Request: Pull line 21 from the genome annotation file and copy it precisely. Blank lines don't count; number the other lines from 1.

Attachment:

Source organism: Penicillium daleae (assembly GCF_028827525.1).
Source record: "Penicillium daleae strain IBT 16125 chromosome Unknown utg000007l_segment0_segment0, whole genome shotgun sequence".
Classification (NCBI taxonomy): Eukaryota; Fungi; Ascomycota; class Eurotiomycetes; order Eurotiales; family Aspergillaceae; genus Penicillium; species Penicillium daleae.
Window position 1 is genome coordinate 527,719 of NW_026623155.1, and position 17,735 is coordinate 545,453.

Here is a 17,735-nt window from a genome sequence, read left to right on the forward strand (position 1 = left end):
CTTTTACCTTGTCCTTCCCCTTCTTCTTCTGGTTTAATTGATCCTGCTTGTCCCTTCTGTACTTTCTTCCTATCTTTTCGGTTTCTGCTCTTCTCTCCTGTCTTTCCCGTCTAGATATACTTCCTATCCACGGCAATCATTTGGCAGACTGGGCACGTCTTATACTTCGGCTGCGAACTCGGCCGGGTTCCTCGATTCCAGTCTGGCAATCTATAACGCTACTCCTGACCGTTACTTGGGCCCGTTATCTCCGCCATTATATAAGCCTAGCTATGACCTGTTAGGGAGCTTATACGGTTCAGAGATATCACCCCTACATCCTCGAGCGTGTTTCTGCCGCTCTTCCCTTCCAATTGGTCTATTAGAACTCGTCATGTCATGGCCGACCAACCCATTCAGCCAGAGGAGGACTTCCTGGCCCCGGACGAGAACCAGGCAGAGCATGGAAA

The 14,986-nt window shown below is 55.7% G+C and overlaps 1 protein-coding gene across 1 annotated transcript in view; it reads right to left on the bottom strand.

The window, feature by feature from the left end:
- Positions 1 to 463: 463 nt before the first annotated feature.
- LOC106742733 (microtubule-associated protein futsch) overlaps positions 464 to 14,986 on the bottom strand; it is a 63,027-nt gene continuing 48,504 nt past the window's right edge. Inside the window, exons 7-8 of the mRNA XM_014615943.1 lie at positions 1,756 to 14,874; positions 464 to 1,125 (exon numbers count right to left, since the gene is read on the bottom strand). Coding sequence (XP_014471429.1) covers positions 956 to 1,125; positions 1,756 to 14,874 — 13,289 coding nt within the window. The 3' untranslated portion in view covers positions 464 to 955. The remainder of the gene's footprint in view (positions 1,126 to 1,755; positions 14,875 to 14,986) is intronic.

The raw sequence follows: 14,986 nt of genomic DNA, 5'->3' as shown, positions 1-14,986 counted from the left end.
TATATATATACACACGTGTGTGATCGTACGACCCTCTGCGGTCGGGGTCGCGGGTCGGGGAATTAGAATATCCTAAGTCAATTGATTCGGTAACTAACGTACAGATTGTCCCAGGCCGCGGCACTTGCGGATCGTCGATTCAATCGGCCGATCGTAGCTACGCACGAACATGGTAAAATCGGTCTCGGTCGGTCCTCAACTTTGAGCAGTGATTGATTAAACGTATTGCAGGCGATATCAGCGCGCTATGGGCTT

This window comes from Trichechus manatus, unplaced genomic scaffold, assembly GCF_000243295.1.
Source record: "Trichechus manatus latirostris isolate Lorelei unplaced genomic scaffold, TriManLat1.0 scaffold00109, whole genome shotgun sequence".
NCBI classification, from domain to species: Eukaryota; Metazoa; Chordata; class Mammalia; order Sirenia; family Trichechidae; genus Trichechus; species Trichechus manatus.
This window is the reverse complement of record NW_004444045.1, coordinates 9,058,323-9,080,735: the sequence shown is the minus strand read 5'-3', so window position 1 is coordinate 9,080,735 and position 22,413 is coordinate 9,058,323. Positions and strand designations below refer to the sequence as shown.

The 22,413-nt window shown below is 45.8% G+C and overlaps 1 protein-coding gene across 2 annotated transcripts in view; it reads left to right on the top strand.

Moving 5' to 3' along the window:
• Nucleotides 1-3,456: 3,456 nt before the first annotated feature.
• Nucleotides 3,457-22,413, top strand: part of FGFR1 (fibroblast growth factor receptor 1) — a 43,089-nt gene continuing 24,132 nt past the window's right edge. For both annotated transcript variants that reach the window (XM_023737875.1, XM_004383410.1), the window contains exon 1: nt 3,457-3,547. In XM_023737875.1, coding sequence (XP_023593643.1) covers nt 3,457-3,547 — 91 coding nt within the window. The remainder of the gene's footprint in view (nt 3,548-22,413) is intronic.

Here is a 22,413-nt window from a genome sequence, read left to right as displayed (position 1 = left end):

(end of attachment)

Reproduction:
Here is a 22,413-nt window from a genome sequence, read left to right as displayed (position 1 = left end):